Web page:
On the Fence about Law School?
Written by Jonathan Rosenthal
Attending law school is not a spontaneous decision. There is much time spent balancing on the fence, trying not to fall prematurely on either side of the decision. Well, let me nudge you a little. If you’ve been thinking about going to law school, then go.
Spiritual warfare comes in all shapes and sizes. Sometimes they take the shape of legal battles and Christian lawyers are on the front lines. A law degree opens the door to glorifying Jesus in an extremely fruitful way. There are not many careers that provide better opportunities to spread the Gospel than through law. Legal and spiritual needs often come hand-in-hand. For instance, when someone seeks legal action or is brought to court, this is an indication that something has gone very wrong in their life and left them out of options. Legal problems tend to bring people to their most vulnerable and rattle them to their core.
As a lawyer, you will become familiar with your clients’ spiritual needs from a position of counsel. As it says in Matthew 13:16, “But blessed are your eyes, for they see, and your ears for they hear.” Clients in need of legal help are often ready to hear with their ears. They are wandering around the darkness searching for the light. If you want a stable career where you can prodigiously spread the Gospel, then law is right up your alley. “The harvest is plentiful, but the laborers are few.” Matthew 9:37. The fish will jump into your boat.
As Matthew 6:33 reads, “seek first the kingdom of God.” Pursue the practice of law as a means, not as the end. As in all things, the end goal should be Jesus. Go to law school for him. Many law students want to be lawyers because it’s a respectable job and they take their job title on as their identity. But as Christians, our identity is Jesus; practicing law is merely a way in which we glorify him.
As my pastor once explained, life is like a playground in which God offers us opportunities. We can play on the swings, the monkey bars, or the slide, but whatever we choose we should do it for His glory in a way that’s honorable to Him. The reason I chose to attend law school was not because I heard God specifically call me to it, but after much prayer I discerned that a career in law could be honorable and glorifying to Him. God might not explicitly tell you that it’s His will for you to go to law school and that’s okay. Most of us don’t have specific callings like becoming a pastor or an international missionary. But if you are interested in law school, then go. And do it for Jesus. What better reason to do anything?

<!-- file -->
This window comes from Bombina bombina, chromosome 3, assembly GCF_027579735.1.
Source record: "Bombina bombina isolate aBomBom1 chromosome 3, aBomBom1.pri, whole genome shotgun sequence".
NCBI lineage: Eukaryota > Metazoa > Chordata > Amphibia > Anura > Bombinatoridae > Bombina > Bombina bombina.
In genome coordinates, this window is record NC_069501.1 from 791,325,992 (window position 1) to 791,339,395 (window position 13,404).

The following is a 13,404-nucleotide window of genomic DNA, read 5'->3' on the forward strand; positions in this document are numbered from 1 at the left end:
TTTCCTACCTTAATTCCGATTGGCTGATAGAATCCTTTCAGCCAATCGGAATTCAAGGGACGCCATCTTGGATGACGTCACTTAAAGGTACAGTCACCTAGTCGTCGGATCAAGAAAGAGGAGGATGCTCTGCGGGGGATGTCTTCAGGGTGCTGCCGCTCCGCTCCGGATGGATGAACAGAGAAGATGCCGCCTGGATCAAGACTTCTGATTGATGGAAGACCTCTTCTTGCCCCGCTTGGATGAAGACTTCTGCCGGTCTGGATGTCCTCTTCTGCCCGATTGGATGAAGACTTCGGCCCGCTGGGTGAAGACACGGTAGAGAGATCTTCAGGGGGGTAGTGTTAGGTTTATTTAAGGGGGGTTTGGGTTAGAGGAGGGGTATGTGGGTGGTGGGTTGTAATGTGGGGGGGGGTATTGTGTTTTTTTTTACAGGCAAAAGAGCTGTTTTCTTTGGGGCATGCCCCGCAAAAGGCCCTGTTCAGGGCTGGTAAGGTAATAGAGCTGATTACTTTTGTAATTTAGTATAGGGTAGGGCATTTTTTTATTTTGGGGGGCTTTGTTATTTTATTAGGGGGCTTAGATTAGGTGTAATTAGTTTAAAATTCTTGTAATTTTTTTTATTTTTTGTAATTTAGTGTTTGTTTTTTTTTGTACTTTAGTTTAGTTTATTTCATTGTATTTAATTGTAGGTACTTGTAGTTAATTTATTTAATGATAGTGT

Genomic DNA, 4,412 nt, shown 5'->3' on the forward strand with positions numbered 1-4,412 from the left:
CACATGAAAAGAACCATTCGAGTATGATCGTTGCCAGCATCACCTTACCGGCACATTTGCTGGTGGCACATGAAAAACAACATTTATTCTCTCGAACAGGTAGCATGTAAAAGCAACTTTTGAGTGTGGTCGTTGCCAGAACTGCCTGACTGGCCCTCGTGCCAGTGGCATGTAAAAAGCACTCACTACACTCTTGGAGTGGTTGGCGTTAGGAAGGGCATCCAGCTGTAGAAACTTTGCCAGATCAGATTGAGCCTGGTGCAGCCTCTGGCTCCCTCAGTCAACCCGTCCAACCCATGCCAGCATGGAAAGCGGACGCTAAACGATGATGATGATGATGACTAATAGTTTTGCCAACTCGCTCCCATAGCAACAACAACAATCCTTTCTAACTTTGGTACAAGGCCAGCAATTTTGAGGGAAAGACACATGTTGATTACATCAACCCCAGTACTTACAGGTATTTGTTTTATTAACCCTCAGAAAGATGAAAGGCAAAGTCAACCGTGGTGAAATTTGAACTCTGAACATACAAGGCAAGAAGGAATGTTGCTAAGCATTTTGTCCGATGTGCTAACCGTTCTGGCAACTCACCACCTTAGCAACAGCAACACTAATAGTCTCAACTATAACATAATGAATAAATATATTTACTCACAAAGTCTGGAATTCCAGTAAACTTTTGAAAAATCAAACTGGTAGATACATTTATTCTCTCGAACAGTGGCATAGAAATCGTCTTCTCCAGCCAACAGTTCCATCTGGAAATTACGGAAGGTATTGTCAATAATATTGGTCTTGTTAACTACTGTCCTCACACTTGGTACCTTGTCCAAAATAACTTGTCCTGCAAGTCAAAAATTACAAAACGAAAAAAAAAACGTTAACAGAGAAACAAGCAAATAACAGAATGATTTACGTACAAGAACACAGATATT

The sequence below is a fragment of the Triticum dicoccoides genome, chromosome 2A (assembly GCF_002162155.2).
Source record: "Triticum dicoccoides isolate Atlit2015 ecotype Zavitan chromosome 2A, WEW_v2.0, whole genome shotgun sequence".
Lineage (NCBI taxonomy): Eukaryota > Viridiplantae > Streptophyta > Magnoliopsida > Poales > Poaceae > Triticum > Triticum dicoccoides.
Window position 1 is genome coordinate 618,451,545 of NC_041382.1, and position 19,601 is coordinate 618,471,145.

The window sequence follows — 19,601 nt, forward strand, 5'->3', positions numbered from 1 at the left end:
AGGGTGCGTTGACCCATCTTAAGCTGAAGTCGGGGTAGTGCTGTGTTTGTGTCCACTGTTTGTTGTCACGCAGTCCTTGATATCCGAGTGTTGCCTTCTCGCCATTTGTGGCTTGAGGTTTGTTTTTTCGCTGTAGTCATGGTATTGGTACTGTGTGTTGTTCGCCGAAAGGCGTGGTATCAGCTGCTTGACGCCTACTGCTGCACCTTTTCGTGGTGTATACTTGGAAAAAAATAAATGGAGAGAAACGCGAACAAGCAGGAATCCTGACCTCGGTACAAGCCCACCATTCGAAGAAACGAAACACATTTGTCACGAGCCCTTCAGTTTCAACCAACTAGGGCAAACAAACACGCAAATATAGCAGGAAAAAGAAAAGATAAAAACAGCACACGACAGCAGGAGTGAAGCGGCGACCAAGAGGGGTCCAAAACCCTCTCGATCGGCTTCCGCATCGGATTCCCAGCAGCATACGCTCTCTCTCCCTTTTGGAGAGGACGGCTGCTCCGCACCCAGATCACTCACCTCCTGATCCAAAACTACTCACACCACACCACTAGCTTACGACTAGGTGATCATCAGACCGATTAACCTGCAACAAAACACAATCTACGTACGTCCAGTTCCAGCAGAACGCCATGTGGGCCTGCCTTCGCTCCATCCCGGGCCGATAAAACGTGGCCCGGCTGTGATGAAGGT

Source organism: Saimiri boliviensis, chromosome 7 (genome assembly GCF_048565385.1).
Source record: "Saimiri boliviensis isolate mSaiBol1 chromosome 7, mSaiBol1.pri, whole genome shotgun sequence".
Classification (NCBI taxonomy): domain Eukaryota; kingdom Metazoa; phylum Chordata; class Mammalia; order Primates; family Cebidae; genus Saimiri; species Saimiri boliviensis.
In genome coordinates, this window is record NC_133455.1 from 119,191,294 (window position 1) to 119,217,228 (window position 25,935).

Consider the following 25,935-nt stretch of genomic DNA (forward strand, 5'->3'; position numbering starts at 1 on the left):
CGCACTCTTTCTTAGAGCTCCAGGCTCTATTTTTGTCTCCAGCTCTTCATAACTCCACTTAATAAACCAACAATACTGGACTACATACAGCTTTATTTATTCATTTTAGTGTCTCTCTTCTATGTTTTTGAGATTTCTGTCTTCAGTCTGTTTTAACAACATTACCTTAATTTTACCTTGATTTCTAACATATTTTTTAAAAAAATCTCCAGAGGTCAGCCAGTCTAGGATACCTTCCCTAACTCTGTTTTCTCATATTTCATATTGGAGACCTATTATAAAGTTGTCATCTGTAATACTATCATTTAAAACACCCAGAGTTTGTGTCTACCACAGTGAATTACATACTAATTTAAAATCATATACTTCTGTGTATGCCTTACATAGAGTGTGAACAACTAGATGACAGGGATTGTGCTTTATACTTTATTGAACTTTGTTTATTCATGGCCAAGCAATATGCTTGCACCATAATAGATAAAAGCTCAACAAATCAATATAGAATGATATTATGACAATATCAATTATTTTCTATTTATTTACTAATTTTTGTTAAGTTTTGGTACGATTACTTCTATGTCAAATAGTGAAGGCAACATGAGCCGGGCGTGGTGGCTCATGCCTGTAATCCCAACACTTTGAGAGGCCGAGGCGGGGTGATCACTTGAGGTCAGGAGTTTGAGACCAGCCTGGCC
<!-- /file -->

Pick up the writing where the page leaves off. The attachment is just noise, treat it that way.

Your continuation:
There are many areas of practice in the law that you can choose from. Although they all have the potential to lend themselves to glorifying God and spreading the Gospel, some aid the body of Christ more directly. Constitutional law often deals with First Amendment rights cases, including the freedom of religion and speech. As a lawyer, you can protect evangelists’ rights to preach in a park when city authorities want to kick them out. Divorce attorneys are in a position to counsel and guide married couples in a way that is honorable to God. An attorney practicing estate planning can help people craft their wills in a way that blesses their family and prevents disputes after they pass.
A law degree is a key that opens doors to opportunities. As a Christian whose goal is to pursue Jesus and glorify God, a law degree is the fishing permit to a lake full of fish ready and willing to jump into your boat. As the disciples caught so many fish in John 21:6-7 that they couldn’t haul the net into the boat and knew that it was a gift from the Lord, so is the fruit of ministry in law that you will thank God for the abundance. Go and proclaim the only name under which we are saved.
Jonathan Rosenthal is a Paralegal at Mauck & Baker and a part-time student at DePaul College of Law. His legal interests are Christian non-profit and Securities Law. Jonathan came to the firm through affiliation with the Christian Legal Society. His duties include, but are not limited to, legal research, memorandums, trial briefs, assisting attorneys for hearings and trials, and administrative support. Jonathan enjoys working at Mauck & Baker because it provides the opportunity to render legal support to the Church.